Security Deposit Laws

A security deposit agreement is a deposit given to a landlord by a tenant to cover damage to the premises caused by the tenant and to protect the landlord in the event the tenant does not pay the rent. A security deposit is usually equal to one month's rent, but may be more than or less than the first month's rent. There is no specified amount in security deposit law. A security deposit should not be confused with advanced rent payments (first month's rent or last month's rent), which are illegal in some states, or the application fee. When you submit a security deposit, you have the right to get all security deposit interest if the landlord doesn't need to fix or clean anything in the apartment.

If you have a pet, you may be required to pay a pet deposit. The rules for pet deposits are the same as those for security deposits.

Laws and Regulations

Security deposits are typically required on leases of one year or more. The rental agreement should state the amount of the security deposit so that there is no confusion between the parties.

The laws governing security deposits vary from state to state and set forth the types of bank accounts in which security deposits must be placed, the amount of time a landlord has to refund a security deposit, and the procedures tenants must follow to demand a refund of a security deposit. There is no security deposit form, it is as simple as mailing a check to the landlord.

Common Security Deposit Violations and Disputes

In most states, a landlord must return the security deposit if the tenant has made all rental payments, returned the keys, and left the premises in the same condition it was in when he rented it, barring normal wear and tear.

Disputes between landlords and tenants arise because the term "normal wear and tear" means different things to different people. Nevertheless, if the apartment is left clean and without major damage and the tenant has returned the keys, the landlord should refund the security deposit. If the landlord takes deductions from the security deposit to cover repair costs, most states require him to provide the tenant with a detailed itemization of the repairs.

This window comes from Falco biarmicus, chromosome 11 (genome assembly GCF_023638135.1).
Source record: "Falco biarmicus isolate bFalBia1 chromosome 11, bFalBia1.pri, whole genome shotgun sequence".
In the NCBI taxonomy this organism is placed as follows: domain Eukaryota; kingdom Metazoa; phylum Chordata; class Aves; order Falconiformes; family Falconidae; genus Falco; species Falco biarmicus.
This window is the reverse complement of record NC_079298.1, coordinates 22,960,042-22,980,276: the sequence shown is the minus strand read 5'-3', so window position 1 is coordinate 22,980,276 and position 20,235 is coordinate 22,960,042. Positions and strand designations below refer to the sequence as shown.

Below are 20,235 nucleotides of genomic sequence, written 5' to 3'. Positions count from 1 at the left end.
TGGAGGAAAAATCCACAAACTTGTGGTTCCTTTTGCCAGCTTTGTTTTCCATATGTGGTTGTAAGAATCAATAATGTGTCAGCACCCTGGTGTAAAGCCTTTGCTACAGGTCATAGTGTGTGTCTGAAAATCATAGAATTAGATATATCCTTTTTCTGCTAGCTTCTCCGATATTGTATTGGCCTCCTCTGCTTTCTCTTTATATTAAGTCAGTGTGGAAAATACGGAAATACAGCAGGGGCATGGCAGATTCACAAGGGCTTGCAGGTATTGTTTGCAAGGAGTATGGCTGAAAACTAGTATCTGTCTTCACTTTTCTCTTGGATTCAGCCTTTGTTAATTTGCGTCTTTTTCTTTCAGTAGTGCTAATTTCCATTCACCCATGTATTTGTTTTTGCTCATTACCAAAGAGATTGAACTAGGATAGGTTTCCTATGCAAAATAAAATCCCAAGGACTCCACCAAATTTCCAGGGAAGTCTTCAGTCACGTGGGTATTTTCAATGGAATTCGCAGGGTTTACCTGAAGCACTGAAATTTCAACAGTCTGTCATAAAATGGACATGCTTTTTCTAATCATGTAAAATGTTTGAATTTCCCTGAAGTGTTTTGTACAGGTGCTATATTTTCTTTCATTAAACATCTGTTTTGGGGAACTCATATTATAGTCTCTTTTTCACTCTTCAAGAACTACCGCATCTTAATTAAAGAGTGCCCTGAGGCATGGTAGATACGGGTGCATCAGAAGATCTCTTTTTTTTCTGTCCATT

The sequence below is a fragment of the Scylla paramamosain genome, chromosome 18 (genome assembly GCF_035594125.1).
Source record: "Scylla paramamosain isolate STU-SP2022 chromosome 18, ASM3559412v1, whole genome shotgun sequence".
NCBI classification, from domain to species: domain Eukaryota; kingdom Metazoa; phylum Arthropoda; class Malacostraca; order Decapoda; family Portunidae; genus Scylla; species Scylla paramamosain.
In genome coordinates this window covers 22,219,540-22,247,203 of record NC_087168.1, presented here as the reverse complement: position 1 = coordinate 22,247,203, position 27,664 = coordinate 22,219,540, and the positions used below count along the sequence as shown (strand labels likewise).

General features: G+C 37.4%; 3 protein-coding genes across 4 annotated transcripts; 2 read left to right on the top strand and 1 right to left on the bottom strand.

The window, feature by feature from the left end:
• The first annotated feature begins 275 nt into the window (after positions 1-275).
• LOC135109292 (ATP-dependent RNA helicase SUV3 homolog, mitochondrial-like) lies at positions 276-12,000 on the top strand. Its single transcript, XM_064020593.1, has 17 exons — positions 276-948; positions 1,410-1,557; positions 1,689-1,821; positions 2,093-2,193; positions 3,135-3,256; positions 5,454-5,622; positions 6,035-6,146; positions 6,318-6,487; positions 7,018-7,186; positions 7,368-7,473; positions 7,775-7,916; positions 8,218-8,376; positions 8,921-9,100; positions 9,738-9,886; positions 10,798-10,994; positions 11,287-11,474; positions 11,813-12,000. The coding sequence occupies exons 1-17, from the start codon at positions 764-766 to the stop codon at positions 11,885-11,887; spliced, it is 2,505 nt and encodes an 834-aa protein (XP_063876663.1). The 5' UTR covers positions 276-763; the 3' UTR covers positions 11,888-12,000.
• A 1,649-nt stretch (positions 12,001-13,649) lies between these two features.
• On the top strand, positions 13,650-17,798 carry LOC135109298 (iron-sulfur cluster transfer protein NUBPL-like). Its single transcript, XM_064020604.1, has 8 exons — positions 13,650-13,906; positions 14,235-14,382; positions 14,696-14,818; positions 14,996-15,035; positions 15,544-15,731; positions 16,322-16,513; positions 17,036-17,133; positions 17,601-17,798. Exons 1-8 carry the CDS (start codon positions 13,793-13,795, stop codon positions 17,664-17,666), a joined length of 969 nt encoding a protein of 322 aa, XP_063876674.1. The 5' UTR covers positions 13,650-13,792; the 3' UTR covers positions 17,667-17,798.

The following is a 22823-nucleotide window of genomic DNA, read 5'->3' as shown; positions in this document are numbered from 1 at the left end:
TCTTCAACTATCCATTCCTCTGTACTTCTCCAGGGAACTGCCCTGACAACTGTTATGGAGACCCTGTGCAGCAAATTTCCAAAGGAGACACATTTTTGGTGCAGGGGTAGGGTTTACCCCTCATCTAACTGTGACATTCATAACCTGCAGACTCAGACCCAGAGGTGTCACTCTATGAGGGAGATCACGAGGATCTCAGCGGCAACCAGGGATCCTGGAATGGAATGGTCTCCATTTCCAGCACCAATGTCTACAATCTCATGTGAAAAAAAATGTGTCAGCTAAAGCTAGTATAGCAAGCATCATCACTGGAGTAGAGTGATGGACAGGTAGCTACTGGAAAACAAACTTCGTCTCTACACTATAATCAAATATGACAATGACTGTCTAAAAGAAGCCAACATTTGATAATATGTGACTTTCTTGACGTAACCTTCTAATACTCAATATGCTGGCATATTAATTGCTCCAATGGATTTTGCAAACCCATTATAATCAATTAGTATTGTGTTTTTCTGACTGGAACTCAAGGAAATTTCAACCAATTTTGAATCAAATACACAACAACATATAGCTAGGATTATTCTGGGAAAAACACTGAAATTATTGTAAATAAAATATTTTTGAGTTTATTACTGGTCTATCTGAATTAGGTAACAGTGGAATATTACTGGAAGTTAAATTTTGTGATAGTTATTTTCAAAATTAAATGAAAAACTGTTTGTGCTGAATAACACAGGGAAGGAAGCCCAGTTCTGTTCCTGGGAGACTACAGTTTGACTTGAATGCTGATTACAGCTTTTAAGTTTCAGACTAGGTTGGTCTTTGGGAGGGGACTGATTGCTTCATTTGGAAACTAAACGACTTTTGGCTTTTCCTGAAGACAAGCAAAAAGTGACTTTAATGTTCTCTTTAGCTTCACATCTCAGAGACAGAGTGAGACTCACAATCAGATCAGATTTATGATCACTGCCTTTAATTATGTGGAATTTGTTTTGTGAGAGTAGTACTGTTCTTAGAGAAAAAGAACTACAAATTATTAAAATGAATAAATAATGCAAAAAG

Common security deposit violations made by landlords include:

  • Commingling security deposits with personal funds;
  • Failing to give the tenant a receipt for the security deposit;
  • Refunding the security deposit by personal check;
  • Accepting one check from the tenant for the security deposit and first month's rent;
  • Failing to refund the security deposit within the time specified by law; and
  • Failing to provide an itemization for deductions taken from the security deposit to cover repairs.


The penalties for security deposit violations can be severe. In some states, if a landlord wrongfully refuses to return a security deposit, he may be ordered to pay up to three times the amount of the security deposit as well as the tenant's court costs and attorney's fees.

Avoiding Disputes

To avoid security deposit disputes, know what the lease says and know the law in your state. Make sure to thoroughly inspect the premises before you move in and after you move out. Take pictures of the premises before you move in and after you move out. Attend the walk-thru with the landlord or property manager after you move out.

Whether you are a landlord or a tenant, if you are embroiled in a dispute over a security deposit, you should contact an experienced landlord-tenant attorney.

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